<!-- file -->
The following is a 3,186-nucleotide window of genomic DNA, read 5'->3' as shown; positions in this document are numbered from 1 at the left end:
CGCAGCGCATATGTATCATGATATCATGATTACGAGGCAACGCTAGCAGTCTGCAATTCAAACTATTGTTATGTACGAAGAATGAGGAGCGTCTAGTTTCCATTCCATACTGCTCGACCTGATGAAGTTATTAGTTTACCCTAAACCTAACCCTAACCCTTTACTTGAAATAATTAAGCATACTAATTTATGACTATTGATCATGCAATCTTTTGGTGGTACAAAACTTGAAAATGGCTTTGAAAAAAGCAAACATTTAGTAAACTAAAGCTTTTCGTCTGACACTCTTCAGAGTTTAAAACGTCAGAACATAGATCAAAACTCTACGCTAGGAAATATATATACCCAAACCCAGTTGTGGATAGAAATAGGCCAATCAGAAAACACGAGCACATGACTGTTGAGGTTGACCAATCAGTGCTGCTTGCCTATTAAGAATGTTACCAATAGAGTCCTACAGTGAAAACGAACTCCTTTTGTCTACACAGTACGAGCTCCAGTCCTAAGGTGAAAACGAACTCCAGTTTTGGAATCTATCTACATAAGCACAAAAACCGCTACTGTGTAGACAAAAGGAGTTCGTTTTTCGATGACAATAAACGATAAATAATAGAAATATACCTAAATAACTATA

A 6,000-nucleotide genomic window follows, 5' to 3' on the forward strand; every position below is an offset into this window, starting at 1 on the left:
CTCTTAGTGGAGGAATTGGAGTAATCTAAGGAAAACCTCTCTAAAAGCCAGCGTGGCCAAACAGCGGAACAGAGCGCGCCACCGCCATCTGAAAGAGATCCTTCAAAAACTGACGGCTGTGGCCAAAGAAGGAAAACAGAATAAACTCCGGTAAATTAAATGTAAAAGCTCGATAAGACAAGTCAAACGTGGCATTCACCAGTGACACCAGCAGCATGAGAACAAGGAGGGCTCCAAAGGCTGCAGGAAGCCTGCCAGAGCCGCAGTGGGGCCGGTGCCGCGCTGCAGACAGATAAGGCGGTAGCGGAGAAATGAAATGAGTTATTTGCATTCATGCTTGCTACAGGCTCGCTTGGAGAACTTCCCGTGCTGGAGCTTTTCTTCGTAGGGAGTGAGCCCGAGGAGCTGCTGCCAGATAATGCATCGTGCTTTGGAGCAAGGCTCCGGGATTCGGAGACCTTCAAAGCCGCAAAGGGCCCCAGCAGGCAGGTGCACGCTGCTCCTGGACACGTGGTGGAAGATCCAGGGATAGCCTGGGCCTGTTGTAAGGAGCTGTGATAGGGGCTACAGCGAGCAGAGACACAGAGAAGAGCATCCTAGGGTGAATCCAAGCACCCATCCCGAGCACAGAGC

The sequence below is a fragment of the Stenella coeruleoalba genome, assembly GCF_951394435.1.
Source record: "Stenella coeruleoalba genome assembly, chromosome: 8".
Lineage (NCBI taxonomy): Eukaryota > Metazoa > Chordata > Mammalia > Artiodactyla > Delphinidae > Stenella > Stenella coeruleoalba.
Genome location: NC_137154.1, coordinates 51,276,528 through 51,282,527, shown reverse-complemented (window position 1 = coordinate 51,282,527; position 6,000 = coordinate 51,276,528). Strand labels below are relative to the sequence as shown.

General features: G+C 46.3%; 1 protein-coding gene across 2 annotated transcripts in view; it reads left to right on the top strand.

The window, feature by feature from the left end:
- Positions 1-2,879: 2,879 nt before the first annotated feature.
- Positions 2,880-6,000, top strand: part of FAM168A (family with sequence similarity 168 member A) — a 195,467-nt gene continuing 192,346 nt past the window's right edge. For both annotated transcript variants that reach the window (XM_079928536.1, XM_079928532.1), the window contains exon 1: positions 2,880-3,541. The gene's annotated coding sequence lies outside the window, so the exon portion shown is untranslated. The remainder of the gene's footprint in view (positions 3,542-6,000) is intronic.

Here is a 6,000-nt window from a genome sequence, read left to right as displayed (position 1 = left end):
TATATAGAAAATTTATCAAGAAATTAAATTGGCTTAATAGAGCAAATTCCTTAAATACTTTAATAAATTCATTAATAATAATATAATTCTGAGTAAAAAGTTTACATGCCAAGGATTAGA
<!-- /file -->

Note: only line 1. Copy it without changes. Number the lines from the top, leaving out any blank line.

The following is a 3,186-nucleotide window of genomic DNA, read 5'->3' as shown; positions in this document are numbered from 1 at the left end: